Cannabis BHO Extraction FAQ
What Is the Process of BHO Extraction?
In BHO Extraction, technicians may use dewaxing and color remediation processes to purify the extract. Processors may use a blend of propane and butane to extract more terpenes.
BHO extraction involves applying a high-purity butane over the loaded biomass in the material tank. In the closed-loop extraction process, the plant material is packed into the material column. The butane is chilled to cold temperatures in a solvent column and pumped over a packed material column. The solvent separates the cannabinoids and terpenes from the plant to produce BHO crude oil.
In the collection tank, after the primary extraction, the solvent and BHO extracts are heated in order for the butane to evaporate. A gas compressor pulls out the evaporated butane from the recovery column. The solvent goes through the condensing column, which cools the butane gas into a liquid form again.
What Are the Pros and Cons of BHO Extraction?
- Greater terpene expression, truer to the strain – BHO is great at terpene preservation. Though there are no studies conducted to confirm this, it is believed that BHO will preserve more terpenes as compared to CO2 extraction;
- Wide variety of products available, with differing tastes and effects – BHO produces highly concentrated extracts;
- Often considered a stronger product – the cannabinoid content can be as high as 70%-90% depending on how the extraction is carried out;
- Full-spectrum extract – Full-spectrum extracts containing all of the plant’s valuable compounds, not just THC and a small portion of the original terpenes. Full-spectrum harnesses the therapeutic power of cannabinoids and terpenes to create an elevated experience with greater benefits and fewer side effects.
Closed-loop butane and propane extraction methods are two most was the popular of the safest and most efficient extraction processes available: they can help produce a wide range of concentrates such as shatter, live resin, and diamonds, and they can also preserve more of the plant’s aromatic terpenes.There are several advantages that led in part to its past popularity, one of them being that it is a relatively cheap method. It is also time-saving.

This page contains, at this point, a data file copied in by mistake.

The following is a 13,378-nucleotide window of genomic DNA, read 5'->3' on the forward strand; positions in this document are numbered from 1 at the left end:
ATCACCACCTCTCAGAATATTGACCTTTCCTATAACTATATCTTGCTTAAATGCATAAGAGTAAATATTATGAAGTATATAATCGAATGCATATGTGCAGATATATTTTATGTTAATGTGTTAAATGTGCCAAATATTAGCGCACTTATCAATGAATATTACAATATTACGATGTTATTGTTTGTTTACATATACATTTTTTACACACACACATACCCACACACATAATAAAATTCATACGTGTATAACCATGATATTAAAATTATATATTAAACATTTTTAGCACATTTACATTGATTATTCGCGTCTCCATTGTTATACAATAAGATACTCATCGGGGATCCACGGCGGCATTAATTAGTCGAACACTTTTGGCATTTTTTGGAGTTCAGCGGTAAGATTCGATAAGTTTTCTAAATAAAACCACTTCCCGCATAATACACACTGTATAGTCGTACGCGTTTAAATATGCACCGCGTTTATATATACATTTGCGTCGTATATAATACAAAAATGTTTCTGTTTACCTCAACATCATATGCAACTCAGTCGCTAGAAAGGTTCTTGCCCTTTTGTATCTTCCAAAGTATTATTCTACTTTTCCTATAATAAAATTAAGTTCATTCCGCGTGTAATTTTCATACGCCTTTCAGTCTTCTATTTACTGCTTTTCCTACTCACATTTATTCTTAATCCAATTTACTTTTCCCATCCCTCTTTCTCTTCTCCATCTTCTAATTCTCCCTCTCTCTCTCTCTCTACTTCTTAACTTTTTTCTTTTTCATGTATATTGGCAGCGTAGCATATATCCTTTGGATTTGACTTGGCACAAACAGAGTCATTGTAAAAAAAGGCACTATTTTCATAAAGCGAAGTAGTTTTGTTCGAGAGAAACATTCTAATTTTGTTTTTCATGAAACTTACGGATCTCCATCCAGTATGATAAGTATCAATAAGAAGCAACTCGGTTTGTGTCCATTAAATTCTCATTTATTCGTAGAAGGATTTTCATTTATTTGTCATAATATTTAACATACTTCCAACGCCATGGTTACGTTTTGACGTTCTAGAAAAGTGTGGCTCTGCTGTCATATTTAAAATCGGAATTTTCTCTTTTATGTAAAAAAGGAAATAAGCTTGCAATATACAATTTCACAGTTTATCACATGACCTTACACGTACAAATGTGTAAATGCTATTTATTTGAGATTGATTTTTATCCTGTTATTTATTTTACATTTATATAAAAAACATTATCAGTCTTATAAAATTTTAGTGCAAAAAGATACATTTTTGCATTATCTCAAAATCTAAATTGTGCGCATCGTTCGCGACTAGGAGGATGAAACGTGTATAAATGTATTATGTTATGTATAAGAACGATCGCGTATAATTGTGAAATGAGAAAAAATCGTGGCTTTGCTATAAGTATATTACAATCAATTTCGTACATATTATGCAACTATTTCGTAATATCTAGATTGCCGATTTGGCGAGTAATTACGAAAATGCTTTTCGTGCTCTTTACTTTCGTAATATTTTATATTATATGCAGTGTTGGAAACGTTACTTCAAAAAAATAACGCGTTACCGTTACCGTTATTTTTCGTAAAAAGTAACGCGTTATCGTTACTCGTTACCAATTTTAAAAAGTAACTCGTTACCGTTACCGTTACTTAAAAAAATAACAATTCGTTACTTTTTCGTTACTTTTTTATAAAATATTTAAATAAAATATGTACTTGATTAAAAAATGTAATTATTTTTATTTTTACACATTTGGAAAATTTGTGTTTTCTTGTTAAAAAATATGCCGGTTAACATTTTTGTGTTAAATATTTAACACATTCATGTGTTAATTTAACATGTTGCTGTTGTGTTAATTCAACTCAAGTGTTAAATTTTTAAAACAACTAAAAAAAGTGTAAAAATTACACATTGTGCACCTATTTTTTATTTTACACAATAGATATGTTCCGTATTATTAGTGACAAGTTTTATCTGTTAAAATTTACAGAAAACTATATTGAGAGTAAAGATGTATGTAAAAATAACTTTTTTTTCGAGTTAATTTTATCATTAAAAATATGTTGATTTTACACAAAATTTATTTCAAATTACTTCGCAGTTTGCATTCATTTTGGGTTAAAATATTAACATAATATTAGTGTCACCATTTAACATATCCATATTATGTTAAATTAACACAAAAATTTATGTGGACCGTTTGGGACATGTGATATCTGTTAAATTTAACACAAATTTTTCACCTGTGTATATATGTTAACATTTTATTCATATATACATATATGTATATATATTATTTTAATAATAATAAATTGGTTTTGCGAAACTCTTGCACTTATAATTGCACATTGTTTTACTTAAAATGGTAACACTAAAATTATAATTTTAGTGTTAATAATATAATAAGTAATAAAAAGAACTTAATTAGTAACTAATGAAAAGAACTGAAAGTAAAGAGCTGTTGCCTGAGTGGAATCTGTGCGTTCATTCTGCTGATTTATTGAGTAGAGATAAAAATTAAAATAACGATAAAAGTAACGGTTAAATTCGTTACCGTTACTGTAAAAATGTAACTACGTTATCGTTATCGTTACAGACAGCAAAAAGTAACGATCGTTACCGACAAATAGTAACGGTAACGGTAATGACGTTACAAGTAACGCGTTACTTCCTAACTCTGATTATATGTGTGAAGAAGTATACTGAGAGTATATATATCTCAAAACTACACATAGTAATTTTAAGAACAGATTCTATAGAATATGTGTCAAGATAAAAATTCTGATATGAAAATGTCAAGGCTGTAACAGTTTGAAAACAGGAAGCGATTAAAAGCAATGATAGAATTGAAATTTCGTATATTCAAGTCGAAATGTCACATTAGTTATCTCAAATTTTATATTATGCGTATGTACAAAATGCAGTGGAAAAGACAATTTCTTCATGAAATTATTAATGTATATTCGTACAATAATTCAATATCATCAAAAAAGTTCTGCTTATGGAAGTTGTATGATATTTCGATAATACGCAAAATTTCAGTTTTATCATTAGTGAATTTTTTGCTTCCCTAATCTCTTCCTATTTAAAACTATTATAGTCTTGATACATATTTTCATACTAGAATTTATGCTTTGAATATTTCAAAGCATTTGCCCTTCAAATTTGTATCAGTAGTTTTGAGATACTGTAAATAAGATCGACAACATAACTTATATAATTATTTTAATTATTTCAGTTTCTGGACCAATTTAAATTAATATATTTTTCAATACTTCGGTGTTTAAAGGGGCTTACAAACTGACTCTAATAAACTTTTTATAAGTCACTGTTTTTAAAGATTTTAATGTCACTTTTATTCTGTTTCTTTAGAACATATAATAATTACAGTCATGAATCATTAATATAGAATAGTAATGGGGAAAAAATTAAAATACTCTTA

However, BHO systems are known to provide a lower throughput than ethanol, which can be a sacrifice for higher quality cannabis oil. In addition, fire restrictions and lower storage limits are required for BHO compared to ethanol.
At the end of the day, BHO is a less safe method as compared to carbon dioxide extraction, all factors considered.
The other concern with BHO has been the amount of residue that remains in the final product. It is difficult to get rid of all the butane even with a vacuum purge. This is a health hazard since butane is extremely unsafe when ingested. That makes it essential to test cannabis products for any residual solvents before they are made available to consumers, regardless of the extraction method used.
Cannabis CO2 Extraction FAQ
What Is the Process of CO2 Extraction?
A closed-loop co2 extraction system uses the naturally-occurring C02, which is odorless, colorless, and capable of dissolving cannabis resin from the plant.
When carbon dioxide is used during cannabis extraction it can be either used in a supercritical or subcritical state. In this CO2 extraction method, carbon dioxide is compressed at extremely high pressures, where it turns into a liquid-gaseous phase. When blasted through the cannabis plant material, it strips away the trichomes and extracts the cannabinoids. After this, the carbon dioxide is easily evaporated from the extract to leave behind an almost pure extract.
Because of the very high pressure of the supercritical CO2 fluid, and this pressure strips the plant clean, so during the supercritical CO2 extraction process, many of the flavorful terpenes are removed from the cannabis resin. But the subcritical CO2 extraction is at a lower pressure and temperature than average CO2 extraction methods. This enables more terpenes to be preserved and then reintroduced those terpenes into the final products. Supercritical carbon dioxide is commonly used on a commercial scale because it is highly effective at extracting cannabinoids.
What Are the Pros and Cons of CO2 Extraction?
CO2 extraction utilizes an inert gas for processing instead of a liquid solvent or explosive gas. CO2 extractions are thought to provide the lowest risk of residual solvent, which means that consumers are less likely to inhale unnecessary pollutants like butane.CO2 enables the capture of terpenes prior to extraction for later use. CO2 systems operate at high pressures and varying temperatures, but without volatile compounds so no control zone is required for safety.
CO2 extraction has a lower throughput than ethanol. CO2 raw extract requires additional processing to remove lipids, fats, and waxes. More expensive. Often considered a weaker product.